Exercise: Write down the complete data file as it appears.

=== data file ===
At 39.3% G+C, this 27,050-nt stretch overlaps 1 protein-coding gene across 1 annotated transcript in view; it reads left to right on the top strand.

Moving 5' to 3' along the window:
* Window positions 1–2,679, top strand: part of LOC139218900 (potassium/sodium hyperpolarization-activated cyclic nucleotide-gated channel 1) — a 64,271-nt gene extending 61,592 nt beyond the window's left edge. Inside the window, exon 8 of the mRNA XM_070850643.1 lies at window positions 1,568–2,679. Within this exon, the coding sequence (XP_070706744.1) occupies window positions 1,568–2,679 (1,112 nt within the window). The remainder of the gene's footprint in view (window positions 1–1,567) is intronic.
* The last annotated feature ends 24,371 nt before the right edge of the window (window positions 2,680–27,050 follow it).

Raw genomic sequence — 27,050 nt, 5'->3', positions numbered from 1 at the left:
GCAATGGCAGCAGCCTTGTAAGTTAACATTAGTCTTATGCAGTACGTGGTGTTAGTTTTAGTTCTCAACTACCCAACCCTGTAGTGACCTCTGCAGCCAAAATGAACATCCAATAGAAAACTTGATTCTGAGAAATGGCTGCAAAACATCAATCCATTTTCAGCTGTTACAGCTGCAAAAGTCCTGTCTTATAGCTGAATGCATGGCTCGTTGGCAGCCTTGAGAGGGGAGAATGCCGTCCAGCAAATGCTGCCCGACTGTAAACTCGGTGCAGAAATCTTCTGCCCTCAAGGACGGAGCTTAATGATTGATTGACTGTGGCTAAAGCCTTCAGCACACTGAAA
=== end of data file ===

At 39.3% G+C, this 27,050-nt stretch overlaps 1 protein-coding gene across 1 annotated transcript in view; it reads left to right on the top strand.

Moving 5' to 3' along the window:
* Window positions 1–2,679, top strand: part of LOC139218900 (potassium/sodium hyperpolarization-activated cyclic nucleotide-gated channel 1) — a 64,271-nt gene extending 61,592 nt beyond the window's left edge. Inside the window, exon 8 of the mRNA XM_070850643.1 lies at window positions 1,568–2,679. Within this exon, the coding sequence (XP_070706744.1) occupies window positions 1,568–2,679 (1,112 nt within the window). The remainder of the gene's footprint in view (window positions 1–1,567) is intronic.
* The last annotated feature ends 24,371 nt before the right edge of the window (window positions 2,680–27,050 follow it).

Raw genomic sequence — 27,050 nt, 5'->3', positions numbered from 1 at the left:
GCAATGGCAGCAGCCTTGTAAGTTAACATTAGTCTTATGCAGTACGTGGTGTTAGTTTTAGTTCTCAACTACCCAACCCTGTAGTGACCTCTGCAGCCAAAATGAACATCCAATAGAAAACTTGATTCTGAGAAATGGCTGCAAAACATCAATCCATTTTCAGCTGTTACAGCTGCAAAAGTCCTGTCTTATAGCTGAATGCATGGCTCGTTGGCAGCCTTGAGAGGGGAGAATGCCGTCCAGCAAATGCTGCCCGACTGTAAACTCGGTGCAGAAATCTTCTGCCCTCAAGGACGGAGCTTAATGATTGATTGACTGTGGCTAAAGCCTTCAGCACACTGAAA